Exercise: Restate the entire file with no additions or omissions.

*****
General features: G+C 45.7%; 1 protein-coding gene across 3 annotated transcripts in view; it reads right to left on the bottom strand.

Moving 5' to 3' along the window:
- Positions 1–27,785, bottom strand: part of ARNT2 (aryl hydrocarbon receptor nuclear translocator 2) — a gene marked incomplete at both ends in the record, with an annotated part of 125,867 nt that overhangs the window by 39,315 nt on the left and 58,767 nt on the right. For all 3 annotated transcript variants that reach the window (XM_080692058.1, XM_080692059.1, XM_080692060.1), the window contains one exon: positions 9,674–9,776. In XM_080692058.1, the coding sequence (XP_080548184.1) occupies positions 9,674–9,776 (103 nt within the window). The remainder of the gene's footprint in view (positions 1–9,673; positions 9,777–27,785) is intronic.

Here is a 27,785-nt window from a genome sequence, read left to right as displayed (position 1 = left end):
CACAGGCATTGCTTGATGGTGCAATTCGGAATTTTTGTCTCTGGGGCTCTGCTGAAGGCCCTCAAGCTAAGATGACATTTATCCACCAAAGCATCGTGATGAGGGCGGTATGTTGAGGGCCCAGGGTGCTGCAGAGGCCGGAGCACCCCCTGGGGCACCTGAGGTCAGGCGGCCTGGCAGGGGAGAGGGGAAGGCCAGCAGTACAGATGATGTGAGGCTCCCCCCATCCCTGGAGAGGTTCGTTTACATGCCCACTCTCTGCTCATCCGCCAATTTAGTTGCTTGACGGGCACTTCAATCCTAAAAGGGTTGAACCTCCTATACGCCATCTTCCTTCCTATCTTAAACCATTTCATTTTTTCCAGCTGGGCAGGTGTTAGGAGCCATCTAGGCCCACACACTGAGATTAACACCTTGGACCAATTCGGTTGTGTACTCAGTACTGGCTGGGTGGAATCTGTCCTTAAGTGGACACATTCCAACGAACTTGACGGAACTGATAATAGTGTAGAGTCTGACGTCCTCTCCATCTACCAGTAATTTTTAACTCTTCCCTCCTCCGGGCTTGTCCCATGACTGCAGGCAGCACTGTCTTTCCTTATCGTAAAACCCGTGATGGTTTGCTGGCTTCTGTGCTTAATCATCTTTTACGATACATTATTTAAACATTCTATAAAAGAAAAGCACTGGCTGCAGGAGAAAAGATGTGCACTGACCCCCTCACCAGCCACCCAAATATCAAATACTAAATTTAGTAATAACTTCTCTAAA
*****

General features: G+C 45.7%; 1 protein-coding gene across 3 annotated transcripts in view; it reads right to left on the bottom strand.

Moving 5' to 3' along the window:
- Positions 1–27,785, bottom strand: part of ARNT2 (aryl hydrocarbon receptor nuclear translocator 2) — a gene marked incomplete at both ends in the record, with an annotated part of 125,867 nt that overhangs the window by 39,315 nt on the left and 58,767 nt on the right. For all 3 annotated transcript variants that reach the window (XM_080692058.1, XM_080692059.1, XM_080692060.1), the window contains one exon: positions 9,674–9,776. In XM_080692058.1, the coding sequence (XP_080548184.1) occupies positions 9,674–9,776 (103 nt within the window). The remainder of the gene's footprint in view (positions 1–9,673; positions 9,777–27,785) is intronic.

Here is a 27,785-nt window from a genome sequence, read left to right as displayed (position 1 = left end):
CACAGGCATTGCTTGATGGTGCAATTCGGAATTTTTGTCTCTGGGGCTCTGCTGAAGGCCCTCAAGCTAAGATGACATTTATCCACCAAAGCATCGTGATGAGGGCGGTATGTTGAGGGCCCAGGGTGCTGCAGAGGCCGGAGCACCCCCTGGGGCACCTGAGGTCAGGCGGCCTGGCAGGGGAGAGGGGAAGGCCAGCAGTACAGATGATGTGAGGCTCCCCCCATCCCTGGAGAGGTTCGTTTACATGCCCACTCTCTGCTCATCCGCCAATTTAGTTGCTTGACGGGCACTTCAATCCTAAAAGGGTTGAACCTCCTATACGCCATCTTCCTTCCTATCTTAAACCATTTCATTTTTTCCAGCTGGGCAGGTGTTAGGAGCCATCTAGGCCCACACACTGAGATTAACACCTTGGACCAATTCGGTTGTGTACTCAGTACTGGCTGGGTGGAATCTGTCCTTAAGTGGACACATTCCAACGAACTTGACGGAACTGATAATAGTGTAGAGTCTGACGTCCTCTCCATCTACCAGTAATTTTTAACTCTTCCCTCCTCCGGGCTTGTCCCATGACTGCAGGCAGCACTGTCTTTCCTTATCGTAAAACCCGTGATGGTTTGCTGGCTTCTGTGCTTAATCATCTTTTACGATACATTATTTAAACATTCTATAAAAGAAAAGCACTGGCTGCAGGAGAAAAGATGTGCACTGACCCCCTCACCAGCCACCCAAATATCAAATACTAAATTTAGTAATAACTTCTCTAAA